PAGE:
For some early twentieth century commentators, the twenty-first century was going to be about electronic mediation of space. For others it was about speed and vectors of movement. But fundamentally people often believed that the same urban paradigms would be in play, particularly leaden, inert buildings that life flows around – in effect built obstacles to everyday life.
In this post I want to invoke poetry, alchemy and surrealism to explore how we can capture what makes a city through the senses, rather than empirical measurement. I’ll argue that bio(techno)logy is the new cyberspace, a cultural and ecological connector within and between cities. And I’ll suggest that our future cities need to embrace peculiarities as well as generalities of practice, because just as people are not homogenous so our cities should not be homogenous.
I use narrative in my work because it is important to allow the space of myth and mythmaking in architecture. To strip myth and, vicariously, the ability of architecture to relate to deeper human fears, joys and stories often retards architecture. Myth, story and symbol begat an architecture that is above formal gymnastics and therefore has a longevity that can be measured in centuries.
Much of humanity’s recent architecture is devoid of this longevity precisely because it denies architecture’s greatest ability to awe, and to present deep cosmic epistemologies. It is perhaps obvious to many that to dwell is much more than to live – to survive. To dwell is to populate the world – to build our world by operating within it and those constructions, whether actions, events, situations, poems, pictures or buildings leave mnemonic traces within minds and spaces.
The Surrealists perceived Paris as a feminised vitrine of everyday desires and emotional ambiences, of a world on top of the world “sur-real”. They studied the arcane, hermetic arts and were familiar with the memory theatres and their advanced use of syntax, semiotics and symbolism – foremost among those Surrealists that used mnemonic devices to animate their work were Max Ernst, Salvador Dali and Leonora Charington. Their memory theatres are implicitly tied up with the alchemy and the secret languages (both graphic and spatial) of the alchemic adepts. Mnemonic forms are symbiotic with their context and the viewer simultaneously.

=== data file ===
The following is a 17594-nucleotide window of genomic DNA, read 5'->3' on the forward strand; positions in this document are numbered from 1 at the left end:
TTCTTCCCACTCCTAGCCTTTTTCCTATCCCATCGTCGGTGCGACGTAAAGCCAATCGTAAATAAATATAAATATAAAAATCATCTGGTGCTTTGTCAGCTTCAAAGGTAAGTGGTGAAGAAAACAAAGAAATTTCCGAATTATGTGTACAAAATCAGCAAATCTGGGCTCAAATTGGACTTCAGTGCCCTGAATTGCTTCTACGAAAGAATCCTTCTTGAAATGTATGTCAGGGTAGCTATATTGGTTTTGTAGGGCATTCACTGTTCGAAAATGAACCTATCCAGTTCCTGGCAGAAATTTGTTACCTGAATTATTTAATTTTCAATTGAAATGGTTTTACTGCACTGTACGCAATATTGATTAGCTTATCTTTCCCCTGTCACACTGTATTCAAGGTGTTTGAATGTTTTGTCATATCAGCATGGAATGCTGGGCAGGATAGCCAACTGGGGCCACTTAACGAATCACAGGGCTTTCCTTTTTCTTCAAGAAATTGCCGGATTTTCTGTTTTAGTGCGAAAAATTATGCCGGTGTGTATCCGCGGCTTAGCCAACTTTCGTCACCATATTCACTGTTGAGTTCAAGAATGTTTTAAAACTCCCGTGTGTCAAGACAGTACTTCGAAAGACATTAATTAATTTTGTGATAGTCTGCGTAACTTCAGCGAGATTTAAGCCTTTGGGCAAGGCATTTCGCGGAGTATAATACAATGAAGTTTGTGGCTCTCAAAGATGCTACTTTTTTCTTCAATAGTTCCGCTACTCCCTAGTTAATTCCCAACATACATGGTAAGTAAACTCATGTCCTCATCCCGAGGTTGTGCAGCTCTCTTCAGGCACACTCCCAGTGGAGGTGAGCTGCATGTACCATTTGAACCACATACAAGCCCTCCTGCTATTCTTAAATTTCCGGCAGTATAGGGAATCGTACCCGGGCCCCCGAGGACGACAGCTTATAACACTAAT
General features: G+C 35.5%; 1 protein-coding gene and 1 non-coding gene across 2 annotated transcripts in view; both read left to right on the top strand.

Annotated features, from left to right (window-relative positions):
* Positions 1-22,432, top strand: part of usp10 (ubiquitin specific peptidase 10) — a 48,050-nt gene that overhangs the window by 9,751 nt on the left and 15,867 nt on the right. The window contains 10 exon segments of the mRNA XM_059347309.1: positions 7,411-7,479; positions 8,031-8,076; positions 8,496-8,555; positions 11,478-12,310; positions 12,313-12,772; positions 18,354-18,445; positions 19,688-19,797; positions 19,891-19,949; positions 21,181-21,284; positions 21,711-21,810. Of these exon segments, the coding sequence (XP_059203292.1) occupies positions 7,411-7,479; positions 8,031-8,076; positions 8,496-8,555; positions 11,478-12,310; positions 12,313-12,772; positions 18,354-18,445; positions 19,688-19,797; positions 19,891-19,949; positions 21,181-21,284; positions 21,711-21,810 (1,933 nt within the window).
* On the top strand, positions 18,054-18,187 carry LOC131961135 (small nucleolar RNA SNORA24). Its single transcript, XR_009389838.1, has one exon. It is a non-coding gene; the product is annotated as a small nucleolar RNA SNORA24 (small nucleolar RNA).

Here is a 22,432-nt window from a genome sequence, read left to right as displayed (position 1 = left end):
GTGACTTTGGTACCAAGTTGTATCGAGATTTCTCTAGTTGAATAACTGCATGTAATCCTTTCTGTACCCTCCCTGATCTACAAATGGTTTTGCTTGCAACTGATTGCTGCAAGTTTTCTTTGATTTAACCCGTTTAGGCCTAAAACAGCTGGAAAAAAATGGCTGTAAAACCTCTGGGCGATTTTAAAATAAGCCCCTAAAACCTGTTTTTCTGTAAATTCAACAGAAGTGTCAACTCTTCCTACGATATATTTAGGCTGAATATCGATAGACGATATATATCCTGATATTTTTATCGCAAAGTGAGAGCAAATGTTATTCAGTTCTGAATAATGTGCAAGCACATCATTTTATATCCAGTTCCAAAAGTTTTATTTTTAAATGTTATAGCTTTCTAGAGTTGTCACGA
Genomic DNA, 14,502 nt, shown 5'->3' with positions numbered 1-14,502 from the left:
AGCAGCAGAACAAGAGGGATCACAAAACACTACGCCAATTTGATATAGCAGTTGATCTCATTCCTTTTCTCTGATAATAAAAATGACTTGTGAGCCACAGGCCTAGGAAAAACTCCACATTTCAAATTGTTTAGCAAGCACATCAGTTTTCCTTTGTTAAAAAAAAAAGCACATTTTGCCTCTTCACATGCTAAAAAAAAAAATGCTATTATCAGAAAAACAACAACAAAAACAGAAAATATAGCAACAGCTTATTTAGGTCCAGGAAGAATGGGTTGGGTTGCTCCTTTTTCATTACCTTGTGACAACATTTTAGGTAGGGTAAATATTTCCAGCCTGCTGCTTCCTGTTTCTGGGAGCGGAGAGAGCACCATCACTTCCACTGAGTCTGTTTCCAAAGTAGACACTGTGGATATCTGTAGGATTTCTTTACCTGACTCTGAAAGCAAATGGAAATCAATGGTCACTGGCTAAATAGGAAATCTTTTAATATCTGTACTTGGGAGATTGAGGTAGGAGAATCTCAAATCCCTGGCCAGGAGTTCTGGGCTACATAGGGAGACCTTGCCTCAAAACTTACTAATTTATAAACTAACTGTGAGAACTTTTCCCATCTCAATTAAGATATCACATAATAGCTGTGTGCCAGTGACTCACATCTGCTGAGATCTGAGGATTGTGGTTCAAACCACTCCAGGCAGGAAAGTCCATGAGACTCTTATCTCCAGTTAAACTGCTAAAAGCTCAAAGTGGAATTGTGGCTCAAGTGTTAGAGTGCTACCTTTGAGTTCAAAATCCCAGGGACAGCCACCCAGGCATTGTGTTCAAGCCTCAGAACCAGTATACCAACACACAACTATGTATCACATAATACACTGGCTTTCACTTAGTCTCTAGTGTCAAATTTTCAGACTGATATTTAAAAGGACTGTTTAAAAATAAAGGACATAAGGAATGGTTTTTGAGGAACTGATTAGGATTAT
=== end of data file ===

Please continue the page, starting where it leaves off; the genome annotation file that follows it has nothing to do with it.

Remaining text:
What do many modern architects do in the face of the great cultural and mnemonic symphony of the twenty-first century city – they deify parametricism and create designs for often silly cities that deny light and seek to incarcerate their inhabitants in nebulous formal patterns.
But let’s go back to another beginning. During 1998 I started to create an architectural theoretical project that set itself the following brief: with a combination of virtual, cyberspace and real-world architectural notions, is it possible to embroider space so that activities elsewhere, at whatever scale, can condition the formation and growth of an architecture?
Such an idea is capable of producing a sublime space that grows and decays, changes and rearranges, that speaks of human beings as actors in a series of linear, non-linear and quantum events. Small expansions, minute stresses and strains, both virtual and actual, all can be utilised. This project I have called “Communicating Vessels” and after essentially 12 years, it is ongoing and currently consists of approximately 250 drawings and thousands of words of text, poetry and prose.
It has many interlinked parts all somehow related reflexively and all flirting with the choreography of chance and all rejoicing in Surrealist protocols of space-making and symbolism. Like Duchamp’s large glass activated by desire, this creates the illusive ‘holy gasoline’ that is the ‘fuel’ of the ever shifting system – a cybernetic system.
Many Dada and Surrealist personalities appear fleetingly in the “vessels” and these include Dali, Duchamp, Hugo Ball and the Baroness Elsa Von Freytag-Loringhoven. But the project is most in debt to Alfred Jarry and his poetic conceit of ‘Pataphysics with its three declensions of anomaly, hybridity and clinamen – the swerve.’ Put another way, Pataphysics is about the choreography of chance.
The Communicating Vessels project consists of Surrealist tactics – genetic gazebos, harvesting DNA code as planting plans, mixing augmented and actual geographies and is powered by a biotechnical fluid called ‘The Grease’ produced by desiring machines, egged on by human interactions. The imperatives of the landscape can seldom be fully described at any one point.
The city has become an architecture of fields, of interactions, of smears, traces of precipitate and stain. We now have the potential to create reflexive urbanism; an urbanism that is not just anthropocentric but biologically agile, bottom-up, ecologically safe and virtuous.
Contemporary situations are often microscopic. We need to learn the lessons of the alchemists and the Surrealists, so often excluded from architectural discourse, if we are to respond and create an ecological and sustainable future for our cities. Biotechnology is the new cyberspace – it is all about connections.
This feature originally appeared in Arup and Demetrio Scopelliti.